Initially, before people realized this problem existed, they would put the EIFS all the way down to ground level and it would suck the moisture out of the earth at an alarming rate. More recently, when it has been applied, there is usually a four or five inch gap between the siding and the ground. Nevertheless, you can often see large cracks in the EIFS where it has swollen up due to moisture problems.

Of course the finish is suppose to be below finish grade. The problem- the polysytrene was not back wrapped to the foundation. Thus, providing a moist passage way for termites. Polystyrene has no "wicking" properties either.

The Dryvit system was basically- polystyrene base, a nylon mesh (base coat reinforcement), a portland cement base coat, and a finish color coat (quartz sand, propylene glycol, titanium oxide, and color additive).



Personally, I like stucco fine. I would certainly choose it over vinyl siding any day.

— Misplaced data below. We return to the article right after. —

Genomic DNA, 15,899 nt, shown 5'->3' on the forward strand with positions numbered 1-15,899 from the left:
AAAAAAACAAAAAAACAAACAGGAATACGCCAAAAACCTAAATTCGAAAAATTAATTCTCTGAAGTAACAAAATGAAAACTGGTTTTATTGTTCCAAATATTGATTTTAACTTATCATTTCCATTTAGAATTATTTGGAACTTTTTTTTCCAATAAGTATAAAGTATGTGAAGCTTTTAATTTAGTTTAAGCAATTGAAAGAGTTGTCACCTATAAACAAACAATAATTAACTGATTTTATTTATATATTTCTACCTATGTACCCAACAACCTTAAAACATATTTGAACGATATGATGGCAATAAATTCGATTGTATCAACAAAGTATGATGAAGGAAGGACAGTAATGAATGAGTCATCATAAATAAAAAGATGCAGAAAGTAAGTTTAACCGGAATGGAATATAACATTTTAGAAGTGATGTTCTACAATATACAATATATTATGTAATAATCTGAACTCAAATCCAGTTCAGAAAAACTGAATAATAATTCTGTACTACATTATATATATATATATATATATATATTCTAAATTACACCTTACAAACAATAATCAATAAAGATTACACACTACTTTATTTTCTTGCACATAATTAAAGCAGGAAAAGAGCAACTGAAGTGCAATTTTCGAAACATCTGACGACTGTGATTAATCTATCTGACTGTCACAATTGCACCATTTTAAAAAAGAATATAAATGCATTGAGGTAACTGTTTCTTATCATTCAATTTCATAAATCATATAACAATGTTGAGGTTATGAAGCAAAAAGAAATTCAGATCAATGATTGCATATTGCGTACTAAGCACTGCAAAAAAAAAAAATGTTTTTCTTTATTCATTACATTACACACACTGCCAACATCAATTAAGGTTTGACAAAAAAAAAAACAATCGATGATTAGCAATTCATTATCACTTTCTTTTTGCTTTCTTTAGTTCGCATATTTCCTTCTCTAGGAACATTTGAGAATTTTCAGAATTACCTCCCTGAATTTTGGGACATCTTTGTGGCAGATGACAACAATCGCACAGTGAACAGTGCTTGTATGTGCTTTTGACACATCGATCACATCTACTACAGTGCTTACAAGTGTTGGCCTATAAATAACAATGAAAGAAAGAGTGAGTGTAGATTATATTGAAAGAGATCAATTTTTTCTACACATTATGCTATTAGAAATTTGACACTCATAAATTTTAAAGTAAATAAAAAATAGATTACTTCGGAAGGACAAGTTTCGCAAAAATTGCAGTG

20yrsinBranson
Avoidance of EIFS is from ignorance- as long as it was installed properly and/or the structure has been maintained properly (mostly annual caulking), it should withstand the elements just as well as any other cladding.
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Old 01-03-2010, 07:24 PM
 
180 posts, read 452,886 times
Reputation: 108
Quote:
Originally Posted by K'ledgeBldr View Post
Avoidance of EIFS is from ignorance- as long as it was installed properly and/or the structure has been maintained properly (mostly annual caulking), it should withstand the elements just as well as any other cladding.
Ignorance or not, the fact remains that EIFS is the kiss of death in real estate pricing. Our realtor told us that a rule of thumb he and his colleagues use is to price hard-coat at 10% less than brick and EIFS at 15% less than brick. Now hard-coat is not generally a problem but the stigma of EIFS has grown to encompass it.

If you can find an EIFS home that has clearly been taken care of, has no problems, AND don't care about its resale value AND love the house in every other way, IMO that's the only reason to buy one. IMO, I said...